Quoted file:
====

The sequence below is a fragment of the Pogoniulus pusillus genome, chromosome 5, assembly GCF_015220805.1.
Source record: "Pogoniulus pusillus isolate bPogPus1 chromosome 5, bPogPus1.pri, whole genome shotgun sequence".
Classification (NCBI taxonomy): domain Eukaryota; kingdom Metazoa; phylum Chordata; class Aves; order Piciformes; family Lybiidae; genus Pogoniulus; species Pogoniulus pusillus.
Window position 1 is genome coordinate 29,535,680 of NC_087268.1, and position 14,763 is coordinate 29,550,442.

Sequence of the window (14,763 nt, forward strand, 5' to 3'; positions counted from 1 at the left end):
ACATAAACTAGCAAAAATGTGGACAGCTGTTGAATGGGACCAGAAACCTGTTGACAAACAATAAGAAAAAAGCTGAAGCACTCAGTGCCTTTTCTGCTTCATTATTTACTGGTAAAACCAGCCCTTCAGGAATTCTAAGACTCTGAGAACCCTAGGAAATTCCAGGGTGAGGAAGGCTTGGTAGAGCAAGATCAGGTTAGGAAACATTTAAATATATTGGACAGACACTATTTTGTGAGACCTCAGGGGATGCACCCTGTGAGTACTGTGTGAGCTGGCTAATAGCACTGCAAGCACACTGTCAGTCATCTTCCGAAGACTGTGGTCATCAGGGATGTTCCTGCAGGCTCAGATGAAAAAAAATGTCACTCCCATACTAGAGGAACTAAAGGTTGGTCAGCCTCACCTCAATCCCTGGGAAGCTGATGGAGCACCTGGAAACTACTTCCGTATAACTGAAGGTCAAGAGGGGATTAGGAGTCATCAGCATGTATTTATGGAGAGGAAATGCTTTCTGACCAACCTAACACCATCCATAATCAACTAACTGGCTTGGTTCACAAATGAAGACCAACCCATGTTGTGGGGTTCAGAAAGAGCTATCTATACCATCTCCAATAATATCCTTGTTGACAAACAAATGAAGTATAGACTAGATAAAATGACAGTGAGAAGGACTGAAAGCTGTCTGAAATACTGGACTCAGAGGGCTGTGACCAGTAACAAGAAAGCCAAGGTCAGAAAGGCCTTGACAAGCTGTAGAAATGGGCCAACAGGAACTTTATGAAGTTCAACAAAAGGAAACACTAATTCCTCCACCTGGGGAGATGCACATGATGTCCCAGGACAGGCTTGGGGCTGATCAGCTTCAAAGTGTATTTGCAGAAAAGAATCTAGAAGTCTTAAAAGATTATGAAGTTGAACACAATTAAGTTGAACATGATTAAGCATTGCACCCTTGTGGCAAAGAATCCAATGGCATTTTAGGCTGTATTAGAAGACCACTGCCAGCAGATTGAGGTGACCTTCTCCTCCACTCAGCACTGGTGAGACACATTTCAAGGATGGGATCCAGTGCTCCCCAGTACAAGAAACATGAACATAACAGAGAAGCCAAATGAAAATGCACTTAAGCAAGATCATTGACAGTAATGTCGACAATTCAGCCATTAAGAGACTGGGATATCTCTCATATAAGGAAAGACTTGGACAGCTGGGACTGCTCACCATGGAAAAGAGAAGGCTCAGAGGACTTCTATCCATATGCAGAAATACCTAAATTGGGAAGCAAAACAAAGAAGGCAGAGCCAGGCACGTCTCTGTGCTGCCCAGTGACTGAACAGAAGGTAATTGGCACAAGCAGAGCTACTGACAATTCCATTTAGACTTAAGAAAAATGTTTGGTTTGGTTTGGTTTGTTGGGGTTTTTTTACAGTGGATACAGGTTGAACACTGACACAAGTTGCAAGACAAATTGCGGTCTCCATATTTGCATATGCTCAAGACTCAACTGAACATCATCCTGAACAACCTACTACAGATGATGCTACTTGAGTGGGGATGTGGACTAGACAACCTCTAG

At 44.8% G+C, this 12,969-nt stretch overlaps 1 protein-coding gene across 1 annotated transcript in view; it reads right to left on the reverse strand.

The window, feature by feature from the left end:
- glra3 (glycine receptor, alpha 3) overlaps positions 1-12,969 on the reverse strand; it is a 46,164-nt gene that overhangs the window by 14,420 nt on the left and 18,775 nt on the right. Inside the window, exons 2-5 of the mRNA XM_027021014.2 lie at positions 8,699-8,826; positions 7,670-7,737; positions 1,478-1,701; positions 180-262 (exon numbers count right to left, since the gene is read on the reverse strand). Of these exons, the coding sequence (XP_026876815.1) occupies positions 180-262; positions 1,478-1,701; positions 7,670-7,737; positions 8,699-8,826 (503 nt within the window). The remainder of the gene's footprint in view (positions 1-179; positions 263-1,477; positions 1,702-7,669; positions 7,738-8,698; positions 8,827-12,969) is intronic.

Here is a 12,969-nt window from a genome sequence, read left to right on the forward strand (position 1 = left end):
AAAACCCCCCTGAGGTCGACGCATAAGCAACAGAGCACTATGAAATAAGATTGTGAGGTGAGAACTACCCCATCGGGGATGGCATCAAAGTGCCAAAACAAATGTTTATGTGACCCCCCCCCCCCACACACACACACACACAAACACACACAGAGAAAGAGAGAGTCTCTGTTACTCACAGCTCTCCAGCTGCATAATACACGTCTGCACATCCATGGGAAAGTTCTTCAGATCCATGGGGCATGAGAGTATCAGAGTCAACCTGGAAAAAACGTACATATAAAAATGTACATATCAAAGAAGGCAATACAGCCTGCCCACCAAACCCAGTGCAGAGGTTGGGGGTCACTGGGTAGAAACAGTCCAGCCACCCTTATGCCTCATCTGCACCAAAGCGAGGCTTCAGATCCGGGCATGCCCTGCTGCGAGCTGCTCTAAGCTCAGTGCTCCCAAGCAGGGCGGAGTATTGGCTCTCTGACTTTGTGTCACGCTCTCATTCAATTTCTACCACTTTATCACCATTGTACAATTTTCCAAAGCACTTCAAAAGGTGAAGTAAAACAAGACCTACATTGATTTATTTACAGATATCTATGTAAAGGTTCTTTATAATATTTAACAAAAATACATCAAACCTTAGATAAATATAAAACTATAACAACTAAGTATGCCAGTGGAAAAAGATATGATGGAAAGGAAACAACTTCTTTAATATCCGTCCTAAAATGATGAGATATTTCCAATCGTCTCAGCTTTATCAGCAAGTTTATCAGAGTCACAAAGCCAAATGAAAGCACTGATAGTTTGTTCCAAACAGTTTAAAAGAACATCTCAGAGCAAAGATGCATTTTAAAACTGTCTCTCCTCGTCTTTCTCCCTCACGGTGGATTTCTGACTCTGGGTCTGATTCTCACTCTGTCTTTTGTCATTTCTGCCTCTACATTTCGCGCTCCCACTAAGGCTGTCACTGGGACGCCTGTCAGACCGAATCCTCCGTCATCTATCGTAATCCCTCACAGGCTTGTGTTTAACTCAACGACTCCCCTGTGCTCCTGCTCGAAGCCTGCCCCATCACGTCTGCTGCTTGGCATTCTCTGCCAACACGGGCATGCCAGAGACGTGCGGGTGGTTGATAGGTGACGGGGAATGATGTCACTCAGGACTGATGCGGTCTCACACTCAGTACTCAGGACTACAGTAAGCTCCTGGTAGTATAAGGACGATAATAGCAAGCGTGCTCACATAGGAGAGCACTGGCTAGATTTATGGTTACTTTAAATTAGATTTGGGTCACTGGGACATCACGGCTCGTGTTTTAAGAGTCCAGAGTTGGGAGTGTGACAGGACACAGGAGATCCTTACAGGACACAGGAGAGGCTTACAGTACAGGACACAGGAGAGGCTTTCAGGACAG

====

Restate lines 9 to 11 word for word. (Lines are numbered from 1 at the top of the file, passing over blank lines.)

- glra3 (glycine receptor, alpha 3) overlaps positions 1-12,969 on the reverse strand; it is a 46,164-nt gene that overhangs the window by 14,420 nt on the left and 18,775 nt on the right. Inside the window, exons 2-5 of the mRNA XM_027021014.2 lie at positions 8,699-8,826; positions 7,670-7,737; positions 1,478-1,701; positions 180-262 (exon numbers count right to left, since the gene is read on the reverse strand). Of these exons, the coding sequence (XP_026876815.1) occupies positions 180-262; positions 1,478-1,701; positions 7,670-7,737; positions 8,699-8,826 (503 nt within the window). The remainder of the gene's footprint in view (positions 1-179; positions 263-1,477; positions 1,702-7,669; positions 7,738-8,698; positions 8,827-12,969) is intronic.

Here is a 12,969-nt window from a genome sequence, read left to right on the forward strand (position 1 = left end):
AAAACCCCCCTGAGGTCGACGCATAAGCAACAGAGCACTATGAAATAAGATTGTGAGGTGAGAACTACCCCATCGGGGATGGCATCAAAGTGCCAAAACAAATGTTTATGTGACCCCCCCCCCCCACACACACACACACACAAACACACACAGAGAAAGAGAGAGTCTCTGTTACTCACAGCTCTCCAGCTGCATAATACACGTCTGCACATCCATGGGAAAGTTCTTCAGATCCATGGGGCATGAGAGTATCAGAGTCAACCTGGAAAAAACGTACATATAAAAATGTACATATCAAAGAAGGCAATACAGCCTGCCCACCAAACCCAGTGCAGAGGTTGGGGGTCACTGGGTAGAAACAGTCCAGCCACCCTTATGCCTCATCTGCACCAAAGCGAGGCTTCAGATCCGGGCATGCCCTGCTGCGAGCTGCTCTAAGCTCAGTGCTCCCAAGCAGGGCGGAGTATTGGCTCTCTGACTTTGTGTCACGCTCTCATTCAATTTCTACCACTTTATCACCATTGTACAATTTTCCAAAGCACTTCAAAAGGTGAAGTAAAACAAGACCTACATTGATTTATTTACAGATATCTATGTAAAGGTTCTTTATAATATTTAACAAAAATACATCAAACCTTAGATAAATATAAAACTATAACAACTAAGTATGCCAGTGGAAAAAGATATGATGGAAAGGAAACAACTTCTTTAATATCCGTCCTAAAATGATGAGATATTTCCAATCGTCTCAGCTTTATCAGCAAGTTTATCAGAGTCACAAAGCCAAATGAAAGCACTGATAGTTTGTTCCAAACAGTTTAAAAGAACATCTCAGAGCAAAGATGCATTTTAAAACTGTCTCTCCTCGTCTTTCTCCCTCACGGTGGATTTCTGACTCTGGGTCTGATTCTCACTCTGTCTTTTGTCATTTCTGCCTCTACATTTCGCGCTCCCACTAAGGCTGTCACTGGGACGCCTGTCAGACCGAATCCTCCGTCATCTATCGTAATCCCTCACAGGCTTGTGTTTAACTCAACGACTCCCCTGTGCTCCTGCTCGAAGCCTGCCCCATCACGTCTGCTGCTTGGCATTCTCTGCCAACACGGGCATGCCAGAGACGTGCGGGTGGTTGATAGGTGACGGGGAATGATGTCACTCAGGACTGATGCGGTCTCACACTCAGTACTCAGGACTACAGTAAGCTCCTGGTAGTATAAGGACGATAATAGCAAGCGTGCTCACATAGGAGAGCACTGGCTAGATTTATGGTTACTTTAAATTAGATTTGGGTCACTGGGACATCACGGCTCGTGTTTTAAGAGTCCAGAGTTGGGAGTGTGACAGGACACAGGAGATCCTTACAGGACACAGGAGAGGCTTACAGTACAGGACACAGGAGAGGCTTTCAGGACAG